“PDE11 is involved in more things that just memory, including preferences for who you prefer to be around. So, if we are to develop a therapy to help with cognitive decline, we would not want to get rid of it entirely or it could cause other negative side effects,” explains senior author Michy Kelly, associate professor of Anatomy and Neurobiology at the University of Maryland School of Medicine, US.
Walking for multi-legged creatures is a lot like slithering
Apparently, the physics of walking is simpler than we thought, according to a new study in the Proceedings of the National Academy of Sciences.
By studying several colonies of Argentine ants and multi-legged robots using a computer algorithm, researchers have found that walking (for many-legged creatures) is actually a lot like slithering. They discovered a new mathematical relationship between walking, skipping, slithering, and swimming in viscous fluids, for multi-legged animals and robots.
“This is important because it will allow roboticists to build much simpler models to describe the way robots walk and move through the world,” explains co-author Nick Gravish, assistant professor in the Department of Mechanical and Aerospace Engineering at the University of California San Diego.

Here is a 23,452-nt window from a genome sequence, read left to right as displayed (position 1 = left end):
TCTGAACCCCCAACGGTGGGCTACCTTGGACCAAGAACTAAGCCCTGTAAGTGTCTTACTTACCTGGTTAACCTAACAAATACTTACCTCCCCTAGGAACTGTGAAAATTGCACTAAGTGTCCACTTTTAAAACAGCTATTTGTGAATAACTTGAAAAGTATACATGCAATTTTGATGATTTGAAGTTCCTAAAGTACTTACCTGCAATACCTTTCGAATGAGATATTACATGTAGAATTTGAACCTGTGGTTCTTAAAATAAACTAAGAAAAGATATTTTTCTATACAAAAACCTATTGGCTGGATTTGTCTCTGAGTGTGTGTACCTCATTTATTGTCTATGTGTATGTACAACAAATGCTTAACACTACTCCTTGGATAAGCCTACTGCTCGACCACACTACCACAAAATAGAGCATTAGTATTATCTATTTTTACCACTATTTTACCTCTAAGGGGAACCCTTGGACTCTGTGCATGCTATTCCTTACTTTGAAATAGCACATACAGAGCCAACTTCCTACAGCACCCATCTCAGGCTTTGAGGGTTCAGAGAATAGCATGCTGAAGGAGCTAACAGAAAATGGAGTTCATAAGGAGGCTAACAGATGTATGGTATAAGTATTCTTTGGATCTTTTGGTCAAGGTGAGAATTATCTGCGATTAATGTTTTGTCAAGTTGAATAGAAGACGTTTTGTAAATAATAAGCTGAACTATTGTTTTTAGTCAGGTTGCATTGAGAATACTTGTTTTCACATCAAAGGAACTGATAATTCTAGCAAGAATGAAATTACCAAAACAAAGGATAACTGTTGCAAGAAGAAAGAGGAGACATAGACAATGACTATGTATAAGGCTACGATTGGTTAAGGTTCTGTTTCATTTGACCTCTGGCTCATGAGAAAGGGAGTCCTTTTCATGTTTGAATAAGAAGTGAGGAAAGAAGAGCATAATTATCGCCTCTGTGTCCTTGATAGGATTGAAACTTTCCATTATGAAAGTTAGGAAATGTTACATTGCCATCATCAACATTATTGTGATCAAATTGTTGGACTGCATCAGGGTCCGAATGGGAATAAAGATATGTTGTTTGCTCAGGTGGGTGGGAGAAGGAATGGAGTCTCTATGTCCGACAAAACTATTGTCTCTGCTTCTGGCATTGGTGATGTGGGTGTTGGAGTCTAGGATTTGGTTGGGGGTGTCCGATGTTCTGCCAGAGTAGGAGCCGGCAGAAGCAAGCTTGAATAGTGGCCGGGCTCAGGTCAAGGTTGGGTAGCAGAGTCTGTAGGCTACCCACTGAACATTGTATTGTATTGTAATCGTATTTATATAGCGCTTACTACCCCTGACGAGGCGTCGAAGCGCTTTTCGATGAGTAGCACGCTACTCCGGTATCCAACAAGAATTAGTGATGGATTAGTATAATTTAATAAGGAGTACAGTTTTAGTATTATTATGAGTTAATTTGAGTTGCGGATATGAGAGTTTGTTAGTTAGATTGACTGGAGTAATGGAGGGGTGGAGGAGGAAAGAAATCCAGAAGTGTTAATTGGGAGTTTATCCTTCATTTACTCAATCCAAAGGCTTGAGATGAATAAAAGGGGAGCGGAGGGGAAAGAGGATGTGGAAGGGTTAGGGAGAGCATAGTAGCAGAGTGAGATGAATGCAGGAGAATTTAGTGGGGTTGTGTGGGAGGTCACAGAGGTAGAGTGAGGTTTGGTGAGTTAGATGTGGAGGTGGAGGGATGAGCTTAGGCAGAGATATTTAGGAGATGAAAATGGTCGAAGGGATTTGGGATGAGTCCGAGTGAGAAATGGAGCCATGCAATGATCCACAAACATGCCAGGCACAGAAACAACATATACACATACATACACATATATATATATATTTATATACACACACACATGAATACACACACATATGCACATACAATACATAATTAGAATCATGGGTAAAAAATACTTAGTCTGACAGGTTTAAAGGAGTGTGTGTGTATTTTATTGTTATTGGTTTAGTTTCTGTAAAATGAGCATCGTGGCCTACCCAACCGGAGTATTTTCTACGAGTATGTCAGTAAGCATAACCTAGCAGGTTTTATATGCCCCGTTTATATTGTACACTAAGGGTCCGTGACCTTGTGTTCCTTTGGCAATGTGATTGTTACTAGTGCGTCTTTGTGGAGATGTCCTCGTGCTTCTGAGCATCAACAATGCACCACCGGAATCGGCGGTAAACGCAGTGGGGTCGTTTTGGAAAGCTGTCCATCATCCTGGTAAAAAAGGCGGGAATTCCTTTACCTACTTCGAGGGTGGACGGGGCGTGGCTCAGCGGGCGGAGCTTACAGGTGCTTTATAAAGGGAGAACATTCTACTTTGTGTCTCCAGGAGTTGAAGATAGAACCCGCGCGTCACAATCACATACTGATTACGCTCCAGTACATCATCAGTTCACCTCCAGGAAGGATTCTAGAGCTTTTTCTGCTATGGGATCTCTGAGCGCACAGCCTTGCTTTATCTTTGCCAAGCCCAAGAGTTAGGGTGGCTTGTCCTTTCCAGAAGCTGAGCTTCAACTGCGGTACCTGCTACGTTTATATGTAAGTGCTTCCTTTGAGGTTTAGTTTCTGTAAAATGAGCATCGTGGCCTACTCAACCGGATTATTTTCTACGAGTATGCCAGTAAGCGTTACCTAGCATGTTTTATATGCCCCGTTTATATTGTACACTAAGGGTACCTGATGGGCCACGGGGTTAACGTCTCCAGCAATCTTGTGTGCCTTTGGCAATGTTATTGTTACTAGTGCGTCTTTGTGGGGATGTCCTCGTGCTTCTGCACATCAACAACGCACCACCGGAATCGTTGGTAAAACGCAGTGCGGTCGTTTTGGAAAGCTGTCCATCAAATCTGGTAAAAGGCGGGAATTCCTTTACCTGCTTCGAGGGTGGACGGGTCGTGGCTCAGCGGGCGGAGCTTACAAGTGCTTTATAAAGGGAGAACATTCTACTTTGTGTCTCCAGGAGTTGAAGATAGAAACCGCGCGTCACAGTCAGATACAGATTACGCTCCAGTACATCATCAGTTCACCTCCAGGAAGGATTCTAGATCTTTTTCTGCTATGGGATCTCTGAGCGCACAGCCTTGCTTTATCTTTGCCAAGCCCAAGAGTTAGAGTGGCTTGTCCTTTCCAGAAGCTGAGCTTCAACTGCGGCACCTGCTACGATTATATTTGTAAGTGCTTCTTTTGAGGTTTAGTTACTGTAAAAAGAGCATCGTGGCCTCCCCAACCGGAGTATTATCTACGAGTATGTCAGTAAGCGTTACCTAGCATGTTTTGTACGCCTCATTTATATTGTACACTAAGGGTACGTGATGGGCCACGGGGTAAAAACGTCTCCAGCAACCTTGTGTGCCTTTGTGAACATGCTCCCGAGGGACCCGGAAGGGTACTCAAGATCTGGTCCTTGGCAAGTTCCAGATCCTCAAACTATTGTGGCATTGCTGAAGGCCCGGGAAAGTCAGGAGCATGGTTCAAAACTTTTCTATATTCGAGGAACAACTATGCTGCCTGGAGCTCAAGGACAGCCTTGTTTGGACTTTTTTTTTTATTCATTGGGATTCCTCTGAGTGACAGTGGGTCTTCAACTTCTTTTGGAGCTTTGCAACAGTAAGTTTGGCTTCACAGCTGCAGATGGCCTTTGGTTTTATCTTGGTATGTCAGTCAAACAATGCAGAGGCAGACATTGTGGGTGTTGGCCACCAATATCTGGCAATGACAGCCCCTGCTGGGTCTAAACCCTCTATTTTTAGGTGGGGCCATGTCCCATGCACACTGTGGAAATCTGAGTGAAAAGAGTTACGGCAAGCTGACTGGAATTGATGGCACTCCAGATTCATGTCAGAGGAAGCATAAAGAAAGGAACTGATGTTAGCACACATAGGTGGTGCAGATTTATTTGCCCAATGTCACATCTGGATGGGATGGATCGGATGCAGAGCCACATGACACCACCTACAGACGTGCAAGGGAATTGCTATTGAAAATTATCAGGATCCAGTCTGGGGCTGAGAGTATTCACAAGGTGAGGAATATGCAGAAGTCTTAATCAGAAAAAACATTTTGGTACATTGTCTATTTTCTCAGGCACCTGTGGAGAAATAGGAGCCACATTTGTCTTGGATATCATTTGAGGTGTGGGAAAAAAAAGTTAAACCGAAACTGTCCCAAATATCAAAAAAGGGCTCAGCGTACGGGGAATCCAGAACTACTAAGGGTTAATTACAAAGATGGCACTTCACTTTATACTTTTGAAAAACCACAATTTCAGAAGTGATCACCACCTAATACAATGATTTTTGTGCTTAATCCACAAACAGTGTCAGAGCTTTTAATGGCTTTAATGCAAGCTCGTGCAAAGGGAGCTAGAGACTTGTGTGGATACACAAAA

The researchers also hypothesise that these universal principles may have implications for understanding major evolutionary transitions, for example from swimming to walking.
Adding fungal enzymes to cow feed boosts milk production
Supplementing dairy cattle feed with the enzymes from two different funguses – Aspergillus oryzae and Aspergillus niger – positively effects their lactation performance, according to new research in the Journal of Dairy Science.
When compared with the control group, cows which were fed the enzymes tended to eat more, and their milk had higher concentrations of protein, lactose and other desirable solids. Overall, enzyme consumption seemed to have a notably positive effect on milk quantity and quality.
The enzymes seem to have an effect in the cow’s rumen (their four-chambered stomach), promoting the activity of the microbial populations that enhance the digestion of fibre from their diets.
“We are trying to help the rumen microbes do what they do,” explains co-author Alex Hristov, distinguished professor of Dairy Nutrition at Penn State University in the US. “The microbes produce these enzymes that break down fibre, but we are trying to supplement additional enzymes to enhance fermentation in the rumen.”
These findings are important because developing strategies to enhance the performance of dairy cows while reducing feeding costs is critical for feeding a growing world population.
Women’s Health Week
Last week was Jean Hailes’ Women’s Health Week, an Australia-wide campaign of events and online activities centred on improving women’s health and helping women, girls and gender diverse people to put good health first.
Imma Perfetto is a science journalist at Cosmos. She has a Bachelor of Science with Honours in Science Communication from the University of Adelaide.